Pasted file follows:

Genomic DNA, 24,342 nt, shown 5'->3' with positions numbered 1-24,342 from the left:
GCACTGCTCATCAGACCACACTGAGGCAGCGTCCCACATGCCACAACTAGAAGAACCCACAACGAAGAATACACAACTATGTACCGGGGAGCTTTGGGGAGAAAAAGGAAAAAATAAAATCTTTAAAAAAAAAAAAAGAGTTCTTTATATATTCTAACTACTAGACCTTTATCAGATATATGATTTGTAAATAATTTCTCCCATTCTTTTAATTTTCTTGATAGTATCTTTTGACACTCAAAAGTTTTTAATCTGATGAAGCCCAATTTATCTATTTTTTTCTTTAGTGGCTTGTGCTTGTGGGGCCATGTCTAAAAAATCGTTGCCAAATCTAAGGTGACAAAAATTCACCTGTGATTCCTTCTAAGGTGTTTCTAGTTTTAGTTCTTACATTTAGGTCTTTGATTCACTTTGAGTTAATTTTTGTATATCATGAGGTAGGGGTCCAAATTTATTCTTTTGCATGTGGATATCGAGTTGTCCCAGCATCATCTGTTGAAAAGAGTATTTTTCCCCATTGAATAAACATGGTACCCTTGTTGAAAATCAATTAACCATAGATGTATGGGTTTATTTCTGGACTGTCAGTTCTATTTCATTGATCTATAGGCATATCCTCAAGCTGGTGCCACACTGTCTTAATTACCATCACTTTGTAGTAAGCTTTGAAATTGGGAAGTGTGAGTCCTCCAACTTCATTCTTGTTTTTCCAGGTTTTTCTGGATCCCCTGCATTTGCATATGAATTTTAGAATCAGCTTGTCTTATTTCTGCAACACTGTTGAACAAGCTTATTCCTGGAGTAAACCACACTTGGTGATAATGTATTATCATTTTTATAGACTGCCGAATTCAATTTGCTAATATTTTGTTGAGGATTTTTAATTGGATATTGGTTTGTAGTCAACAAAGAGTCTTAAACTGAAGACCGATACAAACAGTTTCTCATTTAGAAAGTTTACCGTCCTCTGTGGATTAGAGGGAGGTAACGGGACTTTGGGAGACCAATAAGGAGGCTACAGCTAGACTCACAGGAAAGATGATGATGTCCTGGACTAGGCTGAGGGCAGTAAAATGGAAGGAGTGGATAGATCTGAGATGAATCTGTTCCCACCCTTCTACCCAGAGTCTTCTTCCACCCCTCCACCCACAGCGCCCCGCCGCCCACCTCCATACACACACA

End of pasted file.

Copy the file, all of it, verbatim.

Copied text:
Genomic DNA, 24,342 nt, shown 5'->3' with positions numbered 1-24,342 from the left:
GCACTGCTCATCAGACCACACTGAGGCAGCGTCCCACATGCCACAACTAGAAGAACCCACAACGAAGAATACACAACTATGTACCGGGGAGCTTTGGGGAGAAAAAGGAAAAAATAAAATCTTTAAAAAAAAAAAAAGAGTTCTTTATATATTCTAACTACTAGACCTTTATCAGATATATGATTTGTAAATAATTTCTCCCATTCTTTTAATTTTCTTGATAGTATCTTTTGACACTCAAAAGTTTTTAATCTGATGAAGCCCAATTTATCTATTTTTTTCTTTAGTGGCTTGTGCTTGTGGGGCCATGTCTAAAAAATCGTTGCCAAATCTAAGGTGACAAAAATTCACCTGTGATTCCTTCTAAGGTGTTTCTAGTTTTAGTTCTTACATTTAGGTCTTTGATTCACTTTGAGTTAATTTTTGTATATCATGAGGTAGGGGTCCAAATTTATTCTTTTGCATGTGGATATCGAGTTGTCCCAGCATCATCTGTTGAAAAGAGTATTTTTCCCCATTGAATAAACATGGTACCCTTGTTGAAAATCAATTAACCATAGATGTATGGGTTTATTTCTGGACTGTCAGTTCTATTTCATTGATCTATAGGCATATCCTCAAGCTGGTGCCACACTGTCTTAATTACCATCACTTTGTAGTAAGCTTTGAAATTGGGAAGTGTGAGTCCTCCAACTTCATTCTTGTTTTTCCAGGTTTTTCTGGATCCCCTGCATTTGCATATGAATTTTAGAATCAGCTTGTCTTATTTCTGCAACACTGTTGAACAAGCTTATTCCTGGAGTAAACCACACTTGGTGATAATGTATTATCATTTTTATAGACTGCCGAATTCAATTTGCTAATATTTTGTTGAGGATTTTTAATTGGATATTGGTTTGTAGTCAACAAAGAGTCTTAAACTGAAGACCGATACAAACAGTTTCTCATTTAGAAAGTTTACCGTCCTCTGTGGATTAGAGGGAGGTAACGGGACTTTGGGAGACCAATAAGGAGGCTACAGCTAGACTCACAGGAAAGATGATGATGTCCTGGACTAGGCTGAGGGCAGTAAAATGGAAGGAGTGGATAGATCTGAGATGAATCTGTTCCCACCCTTCTACCCAGAGTCTTCTTCCACCCCTCCACCCACAGCGCCCCGCCGCCCACCTCCATACACACACA